The New York Times building on October 26. Photo: Beata Zawrzel/NurPhoto via Getty Images
More than 1,000 members of the New York Times union, which includes hundreds of newsroom staff, plan to walk off the job if company management does not agree to terms of a new contract. here on December 8, the union announced Friday.
why is it important: The two sides have been at odds for more than a year and a half on a host of issues, including pay raises. These tensions reached a boiling point as the holiday season approached.
Drive the news: In a letter sent to management on Friday, the NewsGuild of New York reiterated its demands to management and expressed a level of frustration with the drawn-out talks.
- “We spent more than 120 hours over 40 negotiating sessions discussing and modifying dozens of proposals,” the letter said.
- “We have listened carefully to management’s positions and concerns and have made countless revisions to address them. In return, we have been lectured about the dire economic future facing the company – even as the company speaks to Wall Street of a successful company that can afford to pay millions in salaries and benefits to its top executives.”
- The letter, sent to Times publisher AG Sulzberger and its president and CEO, Meredith Kopit Levien, lists key demands, including a new raise structure, keeping pension plan policies intact and changes to performance evaluations.
Between the lines: Much of the union’s argument has long been that Times management has refused to bring adequate wage increase proposals to the bargaining table, despite the fact that the Times is better off financially than it is. hasn’t done so for many years and continues to increase dividend payouts to shareholders.
- “In 2022, the @nytimes spent millions of dollars buying Wordle and The Athletic and allocated $150 million in share buybacks to its investors,” said one. Tweeter of the guild read. “And yet he continues to offer pay ‘raises’ that amount to pay cuts during record inflation.”
- The letter sent Friday represents more than 1,036 union members represented by guild. Each has signed a pledge that gives the guild’s bargaining committee the power “to request and schedule a 24-hour work stoppage” if both sides fail to make progress at the bargaining table.
What they say : “While we are disappointed that the NewsGuild is threatening to strike, we stand ready to ensure that The Times continues to serve our readers without interruption,” a New York Times spokesperson said in a statement provided to Axios. “We remain committed to working with the NYT NewsGuild to secure a deal we can all be proud of.”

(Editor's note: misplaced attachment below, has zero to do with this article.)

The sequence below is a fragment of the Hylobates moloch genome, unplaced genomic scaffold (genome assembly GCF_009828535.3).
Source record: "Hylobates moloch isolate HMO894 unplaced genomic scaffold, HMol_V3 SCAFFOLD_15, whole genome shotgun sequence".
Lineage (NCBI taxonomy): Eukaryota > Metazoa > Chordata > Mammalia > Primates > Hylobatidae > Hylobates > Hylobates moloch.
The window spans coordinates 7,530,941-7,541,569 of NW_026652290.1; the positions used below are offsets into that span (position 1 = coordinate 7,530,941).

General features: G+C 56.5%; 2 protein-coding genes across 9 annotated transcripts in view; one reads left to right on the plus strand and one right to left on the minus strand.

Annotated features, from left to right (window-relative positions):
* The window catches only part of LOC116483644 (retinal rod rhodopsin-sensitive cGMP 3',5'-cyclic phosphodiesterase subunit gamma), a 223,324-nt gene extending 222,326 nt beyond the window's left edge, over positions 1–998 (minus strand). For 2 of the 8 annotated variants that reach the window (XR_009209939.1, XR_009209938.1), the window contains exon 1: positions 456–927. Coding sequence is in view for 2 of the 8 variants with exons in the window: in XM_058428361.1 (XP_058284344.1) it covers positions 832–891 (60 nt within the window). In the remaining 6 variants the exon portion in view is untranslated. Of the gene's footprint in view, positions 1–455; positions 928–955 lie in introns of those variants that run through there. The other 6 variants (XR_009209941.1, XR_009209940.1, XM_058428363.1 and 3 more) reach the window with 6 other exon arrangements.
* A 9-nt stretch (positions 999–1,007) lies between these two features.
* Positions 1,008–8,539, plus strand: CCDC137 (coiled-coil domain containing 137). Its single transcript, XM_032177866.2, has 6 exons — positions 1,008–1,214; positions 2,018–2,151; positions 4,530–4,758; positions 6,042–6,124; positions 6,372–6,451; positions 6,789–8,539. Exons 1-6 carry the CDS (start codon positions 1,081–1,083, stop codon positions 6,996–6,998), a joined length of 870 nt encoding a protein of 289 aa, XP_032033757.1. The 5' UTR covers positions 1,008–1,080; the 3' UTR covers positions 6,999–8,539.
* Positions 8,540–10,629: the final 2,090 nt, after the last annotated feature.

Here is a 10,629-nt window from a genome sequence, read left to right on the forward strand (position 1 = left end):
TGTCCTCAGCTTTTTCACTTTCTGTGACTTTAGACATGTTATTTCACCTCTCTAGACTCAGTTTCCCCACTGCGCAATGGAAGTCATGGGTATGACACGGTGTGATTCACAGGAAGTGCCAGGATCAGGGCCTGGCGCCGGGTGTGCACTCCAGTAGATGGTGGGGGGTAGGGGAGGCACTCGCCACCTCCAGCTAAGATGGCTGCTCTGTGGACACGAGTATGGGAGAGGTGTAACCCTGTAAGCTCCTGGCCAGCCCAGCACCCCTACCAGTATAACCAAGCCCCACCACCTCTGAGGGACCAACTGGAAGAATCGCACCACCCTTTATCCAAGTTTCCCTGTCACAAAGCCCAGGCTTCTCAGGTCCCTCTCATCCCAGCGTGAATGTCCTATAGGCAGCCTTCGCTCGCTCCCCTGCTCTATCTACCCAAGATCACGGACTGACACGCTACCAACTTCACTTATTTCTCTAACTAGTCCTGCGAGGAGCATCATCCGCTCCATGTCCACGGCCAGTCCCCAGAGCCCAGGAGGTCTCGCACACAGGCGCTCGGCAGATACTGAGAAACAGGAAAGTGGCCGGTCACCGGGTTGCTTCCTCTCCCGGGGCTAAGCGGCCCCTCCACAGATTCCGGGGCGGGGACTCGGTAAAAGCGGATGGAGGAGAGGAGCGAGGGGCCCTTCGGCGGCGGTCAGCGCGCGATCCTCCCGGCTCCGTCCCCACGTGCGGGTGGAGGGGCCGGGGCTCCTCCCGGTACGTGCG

- “Our current salary proposal offers significant increases. The majority of bargaining unit members would earn 50% or more additional earnings during the term of the new contract compared to what they would have if the old contract had been maintained. “said the spokesperson. “In addition, our accompanying medical and retirement proposals provide sustainable, top-notch options for Guild members.”
- “For more context, according to our latest proposal, a union reporter earning $120,000, which is slightly below the unit’s median base salary, would earn approximately $33,000 in additional income over the life of the new contract – which is 57% more than if the old contract had continued,” the spokesperson said. “A union reporter earning $160,000 would earn approximately $44,000 in additional income over the term of the new contract, or 108% of more than if the previous contract had continued.”
Catch up fast: The guild’s last contract with management expired in March 2021. Since then, the two parties have been meeting regularly to discuss a new contract, but as the talks drag on, the tension has become more palpable.
Be smart: This is not the first time that unionized Times employees have quit or threatened to quit.
- Hundreds of employees staged a walkout in 2017 over the company’s decision to eliminate its standalone copy desk.
- Last year, the union representing employees of The Times’ consumer review site Wirecutter staged a five-day strike to protest management’s negotiations with its union.
The big picture: Walkouts, strikes and work stoppages have become more common in recent months as editors seek better contracts in the wake of the pandemic.
Editor’s Note: This story has been updated with a statement from a New York Times spokesperson.
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